SAN FRANCISCO – The UC Board of Regents debated the potential benefits of Gov. Jerry Brown’s proposed tax initiative and voted to clarify its stance on a controversial pension cap dispute on Thursday, the final day of the board’s three-day meeting.
While UC President Mark Yudof has called on the board to endorse Brown’s tax initiative, some regents remained wary of its impacts and said more negotiation with legislators would need to take place. Additionally, the board addressed a 1999 policy that has triggered threats of a lawsuit from UC executives seeking higher pensions.
After sustaining cuts of $750 million in 2011-12 alone, the UC will face a $200 million mid-year cut if Brown’s initiative does not pass in November.
According to a presentation given during the board’s Committee on Finance open session, exactly how much revenue Brown’s initiative would garner is unclear. The Legislative Analyst’s Office estimates earnings of $6.8 billion in 2012-13 and $5.4 billion in 2013-14. The state Department of Finance, however, projects higher numbers, with $9 billion the first year and $7.6 billion the next.
Several regents mentioned the need to educate elected officials about the importance of reinvestment in education, and the meeting’s agenda noted that the primary focus of advocacy activities has been to urge Brown and the state legislatures to make higher education a priority. The meeting’s agenda did not specify whether the board will endorse Brown’s initiative, and this was reflected by passionate comments from several regents.
“There’s nothing in here to support,” said Regent Norman Pattiz. “I want to support the governor, but I want to support something that accomplishes what we need to do to address the multiple challenges we face going forward. What we’re being asked to support doesn’t come anywhere close to that.”
Pattiz called the state an “unreliable partner,” saying that the initiative lacks binding language that will ensure the university receives the funds it is promised.
According to Lt. Gov. Gavin Newsom, the initiative “takes pressure off the general fund but it does nothing to secure the fate of the UC system.”
Newsom stressed that the board needs to continue negotiating with the governor.
“I feel very strongly that if you’re going to continue these negotiations you’ve got to take tuition off the table,” he said. “There’s got to be much more guarantee and certainty.”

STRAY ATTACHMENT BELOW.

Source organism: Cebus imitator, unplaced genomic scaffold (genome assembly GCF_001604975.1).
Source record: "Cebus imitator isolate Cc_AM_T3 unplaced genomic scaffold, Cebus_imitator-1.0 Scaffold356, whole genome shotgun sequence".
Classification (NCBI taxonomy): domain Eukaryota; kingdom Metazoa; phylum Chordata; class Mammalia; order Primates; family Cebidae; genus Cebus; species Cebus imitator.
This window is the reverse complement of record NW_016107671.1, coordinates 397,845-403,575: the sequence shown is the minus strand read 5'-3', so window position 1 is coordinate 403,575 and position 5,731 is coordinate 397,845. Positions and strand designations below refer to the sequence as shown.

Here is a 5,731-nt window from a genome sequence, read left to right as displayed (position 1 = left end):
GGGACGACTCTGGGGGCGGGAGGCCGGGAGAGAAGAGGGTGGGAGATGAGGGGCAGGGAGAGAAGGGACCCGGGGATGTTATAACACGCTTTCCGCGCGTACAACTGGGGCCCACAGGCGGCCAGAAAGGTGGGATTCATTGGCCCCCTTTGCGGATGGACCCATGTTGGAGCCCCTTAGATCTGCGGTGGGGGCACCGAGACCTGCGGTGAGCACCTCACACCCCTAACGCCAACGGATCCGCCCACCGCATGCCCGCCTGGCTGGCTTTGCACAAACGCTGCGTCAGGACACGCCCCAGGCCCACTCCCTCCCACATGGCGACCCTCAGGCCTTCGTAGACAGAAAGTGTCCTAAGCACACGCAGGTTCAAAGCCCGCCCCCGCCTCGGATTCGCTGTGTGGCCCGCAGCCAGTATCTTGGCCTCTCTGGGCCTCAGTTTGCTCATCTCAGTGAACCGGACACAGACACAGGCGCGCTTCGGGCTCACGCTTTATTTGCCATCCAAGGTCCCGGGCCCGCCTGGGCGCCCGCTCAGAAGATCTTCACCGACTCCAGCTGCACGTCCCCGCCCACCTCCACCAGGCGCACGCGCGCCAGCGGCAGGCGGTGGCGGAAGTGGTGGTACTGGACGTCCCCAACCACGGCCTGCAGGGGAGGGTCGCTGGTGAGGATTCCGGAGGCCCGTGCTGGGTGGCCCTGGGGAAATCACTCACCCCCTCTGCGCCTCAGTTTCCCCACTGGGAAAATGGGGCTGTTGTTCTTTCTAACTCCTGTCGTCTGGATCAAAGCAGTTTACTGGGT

Yudof, however, said he supports the initiative and recommends the board endorse it, saying it could provide “a peace treaty on tuition” and would improve the university’s financial situation. He and other administrators have been pushing state legislators for a multi-year plan to fund the university.
Claudia Magana, president of the UC Student Association, urged the board to support Brown’s tax initiative in order to prove its commitment to stopping fee hikes and state disinvestment.
“The UC system cannot absorb another cut without a huge impact on affordability, accessibility and quality,” she said.
Brown’s budget plan would add $92 million to the state’s share of employer contributions toward the UC retirement program. The university faces $362.5 million in unfunded mandatory cost increases, which include contributions to the university’s retirement program, according to the committee agenda.
Additionally, the board addressed the threat of a lawsuit the UC may face demanding higher pensions for executives.
The issue surfaced in December 2010, when a group of executives demanded that the UC should calculate their pensions as a percentage of their entire salary, and not based on the federal limit of $245,000. The executives — including vice chancellors and deans such as Dean of the Berkeley School of Law Christopher Edley — say their claim is based on a measure passed in 1999 that would increase the limit.
The board voted to clarify its stance on the measure — Yudof said the board’s stance is that the measure “never took effect for lack of appropriate action by the president or regents.”
After the vote, during the Committee on Educational Policy’s open session, the regents were briefed on the amount of private support received by the university, which has increased by 20 percent since last year. By the end of 2011, donors had given $775 million. Last year’s combined fundraising totaled $1.6 billion, according to statistics presented at the meeting.
Interim UC Senior Vice President Daniel Dooley, who presented a report on advocacy, said the university can increase revenue through corporate relationships, patents, more individual donations and philanthropy, as well as increase its visibility through social media.
According to a presentation given by Nathan Brostrom, executive vice president for business operations, the university can strengthen its finances by developing its medical enterprise, research, increasing donors and nonresidential enrollments.
Brostrom also advocated for “a student tuition plan that provides modest and predictable increases to the benefit of both the UC campuses and students and their families.”